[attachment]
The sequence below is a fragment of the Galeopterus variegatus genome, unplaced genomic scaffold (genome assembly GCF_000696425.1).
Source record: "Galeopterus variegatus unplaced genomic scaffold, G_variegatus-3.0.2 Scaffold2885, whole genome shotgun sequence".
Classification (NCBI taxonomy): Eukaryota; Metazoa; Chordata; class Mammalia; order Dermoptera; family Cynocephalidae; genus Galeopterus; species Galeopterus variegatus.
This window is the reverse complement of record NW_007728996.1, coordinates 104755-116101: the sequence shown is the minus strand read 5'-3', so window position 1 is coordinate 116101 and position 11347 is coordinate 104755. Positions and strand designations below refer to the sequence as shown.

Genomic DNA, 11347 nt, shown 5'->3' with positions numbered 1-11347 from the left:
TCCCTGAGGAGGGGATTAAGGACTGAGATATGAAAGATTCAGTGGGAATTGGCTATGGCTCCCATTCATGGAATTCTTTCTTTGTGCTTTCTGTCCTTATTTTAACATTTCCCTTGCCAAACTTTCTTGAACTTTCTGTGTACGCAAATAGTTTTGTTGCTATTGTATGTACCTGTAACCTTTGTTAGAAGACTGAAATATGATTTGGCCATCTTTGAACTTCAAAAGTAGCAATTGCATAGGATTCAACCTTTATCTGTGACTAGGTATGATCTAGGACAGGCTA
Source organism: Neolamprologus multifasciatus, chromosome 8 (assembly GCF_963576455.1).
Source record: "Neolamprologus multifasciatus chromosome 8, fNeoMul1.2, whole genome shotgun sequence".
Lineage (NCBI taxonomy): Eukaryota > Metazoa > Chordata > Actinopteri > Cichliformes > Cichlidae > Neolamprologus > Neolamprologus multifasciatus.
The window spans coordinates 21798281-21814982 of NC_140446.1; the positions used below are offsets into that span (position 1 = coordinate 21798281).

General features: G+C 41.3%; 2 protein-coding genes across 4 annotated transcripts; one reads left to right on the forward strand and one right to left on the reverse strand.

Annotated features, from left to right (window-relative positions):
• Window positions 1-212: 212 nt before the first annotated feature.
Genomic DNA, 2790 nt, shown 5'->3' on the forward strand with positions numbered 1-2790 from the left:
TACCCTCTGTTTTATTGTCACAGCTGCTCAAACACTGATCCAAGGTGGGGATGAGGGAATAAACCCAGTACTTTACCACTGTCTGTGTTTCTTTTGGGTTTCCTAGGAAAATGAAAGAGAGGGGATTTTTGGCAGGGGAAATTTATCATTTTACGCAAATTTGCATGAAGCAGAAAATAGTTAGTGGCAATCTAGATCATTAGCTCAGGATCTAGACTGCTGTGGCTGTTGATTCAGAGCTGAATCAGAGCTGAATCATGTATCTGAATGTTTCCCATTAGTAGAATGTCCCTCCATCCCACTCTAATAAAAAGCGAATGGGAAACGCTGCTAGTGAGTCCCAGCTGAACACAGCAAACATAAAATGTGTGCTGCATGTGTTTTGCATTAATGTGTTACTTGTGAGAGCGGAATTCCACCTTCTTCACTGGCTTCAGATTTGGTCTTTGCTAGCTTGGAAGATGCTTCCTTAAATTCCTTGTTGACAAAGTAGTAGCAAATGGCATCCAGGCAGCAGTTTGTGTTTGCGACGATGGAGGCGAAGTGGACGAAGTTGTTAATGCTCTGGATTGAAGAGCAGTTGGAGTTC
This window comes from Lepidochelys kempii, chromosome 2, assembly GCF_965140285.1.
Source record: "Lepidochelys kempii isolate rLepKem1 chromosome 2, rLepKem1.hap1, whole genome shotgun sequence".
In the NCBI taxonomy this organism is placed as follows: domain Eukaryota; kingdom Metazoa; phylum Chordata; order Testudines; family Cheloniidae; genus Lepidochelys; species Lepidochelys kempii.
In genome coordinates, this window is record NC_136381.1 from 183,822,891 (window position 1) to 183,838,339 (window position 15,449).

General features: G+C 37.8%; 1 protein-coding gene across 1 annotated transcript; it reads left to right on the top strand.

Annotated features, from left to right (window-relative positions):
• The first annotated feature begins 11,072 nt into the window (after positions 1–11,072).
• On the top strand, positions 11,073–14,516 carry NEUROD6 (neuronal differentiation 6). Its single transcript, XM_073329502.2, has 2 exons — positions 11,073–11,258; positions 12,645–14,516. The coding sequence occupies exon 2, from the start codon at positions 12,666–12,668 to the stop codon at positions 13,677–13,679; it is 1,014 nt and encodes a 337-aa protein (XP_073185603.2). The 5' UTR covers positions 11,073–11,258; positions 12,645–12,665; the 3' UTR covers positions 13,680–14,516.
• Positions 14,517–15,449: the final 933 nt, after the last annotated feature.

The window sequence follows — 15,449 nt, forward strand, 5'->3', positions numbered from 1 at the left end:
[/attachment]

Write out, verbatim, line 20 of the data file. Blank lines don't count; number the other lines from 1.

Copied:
General features: G+C 37.8%; 1 protein-coding gene across 1 annotated transcript; it reads left to right on the top strand.